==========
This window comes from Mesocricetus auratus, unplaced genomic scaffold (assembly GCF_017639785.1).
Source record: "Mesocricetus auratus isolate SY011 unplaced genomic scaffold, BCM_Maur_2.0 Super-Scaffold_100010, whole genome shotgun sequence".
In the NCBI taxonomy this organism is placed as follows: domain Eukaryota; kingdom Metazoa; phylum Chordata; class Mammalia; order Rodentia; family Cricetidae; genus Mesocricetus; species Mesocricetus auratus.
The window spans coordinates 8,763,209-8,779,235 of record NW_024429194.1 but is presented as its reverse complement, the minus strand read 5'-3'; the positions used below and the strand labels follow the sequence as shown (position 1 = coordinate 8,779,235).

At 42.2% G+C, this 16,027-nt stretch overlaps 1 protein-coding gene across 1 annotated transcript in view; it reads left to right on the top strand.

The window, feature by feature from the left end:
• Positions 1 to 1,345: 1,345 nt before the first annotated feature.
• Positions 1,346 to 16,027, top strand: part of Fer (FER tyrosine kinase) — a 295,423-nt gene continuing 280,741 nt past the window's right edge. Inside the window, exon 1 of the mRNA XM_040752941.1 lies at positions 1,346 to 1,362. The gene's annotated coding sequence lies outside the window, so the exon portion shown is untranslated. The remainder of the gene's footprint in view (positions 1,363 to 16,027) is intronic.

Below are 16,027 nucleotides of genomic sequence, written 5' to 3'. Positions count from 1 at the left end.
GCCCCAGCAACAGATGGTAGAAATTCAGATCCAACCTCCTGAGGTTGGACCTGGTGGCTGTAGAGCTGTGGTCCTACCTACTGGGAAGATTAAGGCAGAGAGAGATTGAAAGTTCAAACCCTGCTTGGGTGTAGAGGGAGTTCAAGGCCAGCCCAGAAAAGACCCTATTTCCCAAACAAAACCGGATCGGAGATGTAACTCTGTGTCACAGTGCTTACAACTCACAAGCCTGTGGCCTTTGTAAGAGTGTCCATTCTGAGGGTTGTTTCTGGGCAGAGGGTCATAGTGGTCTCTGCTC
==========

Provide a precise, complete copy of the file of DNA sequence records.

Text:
This window comes from Mesocricetus auratus, unplaced genomic scaffold (assembly GCF_017639785.1).
Source record: "Mesocricetus auratus isolate SY011 unplaced genomic scaffold, BCM_Maur_2.0 Super-Scaffold_100010, whole genome shotgun sequence".
In the NCBI taxonomy this organism is placed as follows: domain Eukaryota; kingdom Metazoa; phylum Chordata; class Mammalia; order Rodentia; family Cricetidae; genus Mesocricetus; species Mesocricetus auratus.
The window spans coordinates 8,763,209-8,779,235 of record NW_024429194.1 but is presented as its reverse complement, the minus strand read 5'-3'; the positions used below and the strand labels follow the sequence as shown (position 1 = coordinate 8,779,235).

At 42.2% G+C, this 16,027-nt stretch overlaps 1 protein-coding gene across 1 annotated transcript in view; it reads left to right on the top strand.

The window, feature by feature from the left end:
• Positions 1 to 1,345: 1,345 nt before the first annotated feature.
• Positions 1,346 to 16,027, top strand: part of Fer (FER tyrosine kinase) — a 295,423-nt gene continuing 280,741 nt past the window's right edge. Inside the window, exon 1 of the mRNA XM_040752941.1 lies at positions 1,346 to 1,362. The gene's annotated coding sequence lies outside the window, so the exon portion shown is untranslated. The remainder of the gene's footprint in view (positions 1,363 to 16,027) is intronic.

Below are 16,027 nucleotides of genomic sequence, written 5' to 3'. Positions count from 1 at the left end.
GCCCCAGCAACAGATGGTAGAAATTCAGATCCAACCTCCTGAGGTTGGACCTGGTGGCTGTAGAGCTGTGGTCCTACCTACTGGGAAGATTAAGGCAGAGAGAGATTGAAAGTTCAAACCCTGCTTGGGTGTAGAGGGAGTTCAAGGCCAGCCCAGAAAAGACCCTATTTCCCAAACAAAACCGGATCGGAGATGTAACTCTGTGTCACAGTGCTTACAACTCACAAGCCTGTGGCCTTTGTAAGAGTGTCCATTCTGAGGGTTGTTTCTGGGCAGAGGGTCATAGTGGTCTCTGCTC